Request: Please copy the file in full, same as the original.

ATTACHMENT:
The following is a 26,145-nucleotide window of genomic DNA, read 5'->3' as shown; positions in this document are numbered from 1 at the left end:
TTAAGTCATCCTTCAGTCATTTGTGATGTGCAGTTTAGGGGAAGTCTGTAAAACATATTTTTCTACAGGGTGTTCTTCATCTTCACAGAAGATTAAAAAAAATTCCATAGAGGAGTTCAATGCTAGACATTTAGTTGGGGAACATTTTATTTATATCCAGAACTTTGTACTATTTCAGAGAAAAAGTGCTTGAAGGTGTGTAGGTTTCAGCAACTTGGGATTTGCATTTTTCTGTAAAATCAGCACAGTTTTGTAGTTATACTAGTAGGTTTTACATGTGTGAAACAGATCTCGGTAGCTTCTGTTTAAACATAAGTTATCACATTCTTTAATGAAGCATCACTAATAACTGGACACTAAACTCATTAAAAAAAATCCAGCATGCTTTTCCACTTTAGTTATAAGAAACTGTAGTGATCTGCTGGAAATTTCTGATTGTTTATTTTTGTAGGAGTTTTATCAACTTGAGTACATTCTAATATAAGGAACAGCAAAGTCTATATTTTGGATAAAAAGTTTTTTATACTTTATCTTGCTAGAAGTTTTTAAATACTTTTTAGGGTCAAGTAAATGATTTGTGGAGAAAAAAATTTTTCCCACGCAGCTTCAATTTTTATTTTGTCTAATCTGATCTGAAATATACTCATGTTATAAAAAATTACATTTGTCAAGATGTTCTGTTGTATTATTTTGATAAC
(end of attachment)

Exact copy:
The following is a 26,145-nucleotide window of genomic DNA, read 5'->3' as shown; positions in this document are numbered from 1 at the left end:
TTAAGTCATCCTTCAGTCATTTGTGATGTGCAGTTTAGGGGAAGTCTGTAAAACATATTTTTCTACAGGGTGTTCTTCATCTTCACAGAAGATTAAAAAAAATTCCATAGAGGAGTTCAATGCTAGACATTTAGTTGGGGAACATTTTATTTATATCCAGAACTTTGTACTATTTCAGAGAAAAAGTGCTTGAAGGTGTGTAGGTTTCAGCAACTTGGGATTTGCATTTTTCTGTAAAATCAGCACAGTTTTGTAGTTATACTAGTAGGTTTTACATGTGTGAAACAGATCTCGGTAGCTTCTGTTTAAACATAAGTTATCACATTCTTTAATGAAGCATCACTAATAACTGGACACTAAACTCATTAAAAAAAATCCAGCATGCTTTTCCACTTTAGTTATAAGAAACTGTAGTGATCTGCTGGAAATTTCTGATTGTTTATTTTTGTAGGAGTTTTATCAACTTGAGTACATTCTAATATAAGGAACAGCAAAGTCTATATTTTGGATAAAAAGTTTTTTATACTTTATCTTGCTAGAAGTTTTTAAATACTTTTTAGGGTCAAGTAAATGATTTGTGGAGAAAAAAATTTTTCCCACGCAGCTTCAATTTTTATTTTGTCTAATCTGATCTGAAATATACTCATGTTATAAAAAATTACATTTGTCAAGATGTTCTGTTGTATTATTTTGATAAC